Skip the tie and give Dad a book and a bottle

June 19, 2009|By ELIZABETH DOWNER / Pittsburgh Post-Gazette

June 21 is the first day of summer, the longest day of the year and Father's Day. In our house it means a day devoted to pleasing Dad with favorite foods, loving attention and homemade gifts. No ties, socks, pajamas, fishing flies or golf gadgets allowed. But this year, I am going to cheat (or more precisely, break) the rule, and inaugurate a new alternative. This year, Dad will get a book and a bottle along with foods and attention.

My biggest dilemma on the book will be choosing between two perfect candidates. The first is "99 Drams of Whiskey: The Accidental Hedonist's Quest for the Perfect Shot and the History of the Drink" by Kate Hopkins (St. Martin's Press, $24.95). The author is an ex-standup comedian and creator of "The Accidental Hedonist," a popular food blog. The book is an account of her travels in search of the perfect shot.


The second is "When the Rivers Ran Red: An Amazing Story of Courage and Triumph in America's Wine Country" by Vivienne Sosnowski (Palgrave McMillan, $26.95). The author is a journalist, formerly the editorial director of the San Francisco Examiner. The book is a history of California winemaking families' battle to survive Prohibition and their triumph against impossible odds.

"99 Drams of Whiskey" is an informal journal of Hopkins' travels through Ireland, Scotland, Canada and the United States in search of not only fine whiskey, but also the history of the drink and the people who make it.

The search was prompted by the report of a bottle of Dalmore 62 single Highland Malt Scotch Whisky being purchased at the Pennyhill Park Hotel in Surrey, England, in 2005 for 32,000 pounds (U.S. $70,000). That bottle was one of only 12 in existence at that time. It was consumed by the buyer and his friends in the hotel's bar.

Wanting to understand what it was about whiskey that could instill that sort of passion, Hopkins set out to taste and learn about the drink. She began her education in Ireland, where records show "whisky" (as it's spelled there) being distilled since the early 1500s. (Both Ireland and Scotland claim to be the birthplace of whisky, and it's likely that it developed at much the same time in both places.) As the author tours the distillers, she and the reader will learn about stills, blending, malt, peat, poteen, wash, wort, mash and grist. Her tasting notes for each bottle she tastes at different distilleries are extensive and her tasting vocabulary interesting:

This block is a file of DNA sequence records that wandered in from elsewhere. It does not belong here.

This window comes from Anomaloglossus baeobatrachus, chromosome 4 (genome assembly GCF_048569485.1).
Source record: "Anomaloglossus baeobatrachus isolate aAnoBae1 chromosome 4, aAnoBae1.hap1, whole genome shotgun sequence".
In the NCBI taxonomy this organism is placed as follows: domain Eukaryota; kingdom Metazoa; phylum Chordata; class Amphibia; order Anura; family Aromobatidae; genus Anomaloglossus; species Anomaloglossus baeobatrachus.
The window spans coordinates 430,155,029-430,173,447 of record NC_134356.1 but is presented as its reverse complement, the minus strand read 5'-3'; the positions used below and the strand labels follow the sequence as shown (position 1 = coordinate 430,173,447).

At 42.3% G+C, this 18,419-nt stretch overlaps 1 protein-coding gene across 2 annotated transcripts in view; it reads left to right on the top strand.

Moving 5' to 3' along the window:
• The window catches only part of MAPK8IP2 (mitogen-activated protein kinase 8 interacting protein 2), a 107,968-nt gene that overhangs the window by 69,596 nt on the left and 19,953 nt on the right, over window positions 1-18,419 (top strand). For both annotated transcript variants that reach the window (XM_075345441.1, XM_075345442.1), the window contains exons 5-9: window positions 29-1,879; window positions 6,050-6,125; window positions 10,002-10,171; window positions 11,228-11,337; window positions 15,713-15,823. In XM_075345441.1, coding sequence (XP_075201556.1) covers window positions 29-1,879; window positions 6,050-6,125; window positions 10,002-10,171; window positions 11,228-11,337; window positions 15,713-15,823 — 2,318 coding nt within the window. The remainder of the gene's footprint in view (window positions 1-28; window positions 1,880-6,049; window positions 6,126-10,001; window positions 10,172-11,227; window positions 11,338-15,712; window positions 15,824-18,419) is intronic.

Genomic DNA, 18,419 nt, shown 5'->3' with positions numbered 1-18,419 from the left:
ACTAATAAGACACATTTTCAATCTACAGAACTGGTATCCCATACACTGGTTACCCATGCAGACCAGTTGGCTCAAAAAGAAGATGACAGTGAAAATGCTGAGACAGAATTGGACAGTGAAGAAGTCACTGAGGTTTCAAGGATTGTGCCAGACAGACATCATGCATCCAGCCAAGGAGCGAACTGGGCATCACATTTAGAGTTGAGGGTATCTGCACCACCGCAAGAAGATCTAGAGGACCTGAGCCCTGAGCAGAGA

"Bushmills 21-Year-Old Single Malt

"Nose: A choir of grapes, molasses, oak and a bit of pepper ...

"Taste: Smooth as silk ... flavors such as caramel, chocolate and raisins all play with each other nicely and the balance is sublime ...

"Finish: A long, pleasant finish that starts out like a spice cake topped with raisins...

"Character: This whiskey is Christmas and your birthday on the same day ..."

The study of whiskey continues to the United States.

I was fascinated to learn that in the mid-1950s, Jack Daniel's produced 50,000 cases of the square bottle with the black label. This year they will hit 10 million cases! Safe to say, this is the world's most popular whiskey.

From the giant corporate spirit producers such as Hiram Walker, Diageo and Allied Domecq to the boutique Canadian distiller Forty Creek, Hopkins has tasted a lot of whiskey and met a slew of interesting characters in the process. "99 Drams" is a good read. I plan to add 50-milliliter bottles of Irish, Scotch, Canadian and American whiskey with the book so Dad can do his own tasting.

"When the Rivers Ran Red" gets its title from the scene of 140,000 gallons of red wine creating a flood of ruby waves as it flowed from the hillside storage tanks at the Fopiano vineyard to the Sonoma County valley below. This is the story of the temperance movement and the impact of the 18th Amendment on the winemaking families of Northern California and how they kept their industry alive for 14 difficult years of Prohibition.

Many European immigrants who came to California in the mid-19th century at the height of the Gold Rush settled in the state and became farmers. Most grew a few vines to make wine for their families. Some grew grapes on a larger scale and winemaking became especially popular with Italian immigrants. By 1887, a visiting New York Times reporter wrote that there were 133 wineries in Napa County and 108 in Sonoma, plus 100 stills for making brandy.

As the temperance movement gained momentum, winemakers in California seemed unable to comprehend how it would affect their industry. They believed that wine was different from whiskey and beer and that America's drunkenness would cease if drinkers would switch from whiskey to wine. They continued to grow their grapes and make wine. The lucky ones got permits to make sacrificial or medicinal wine.

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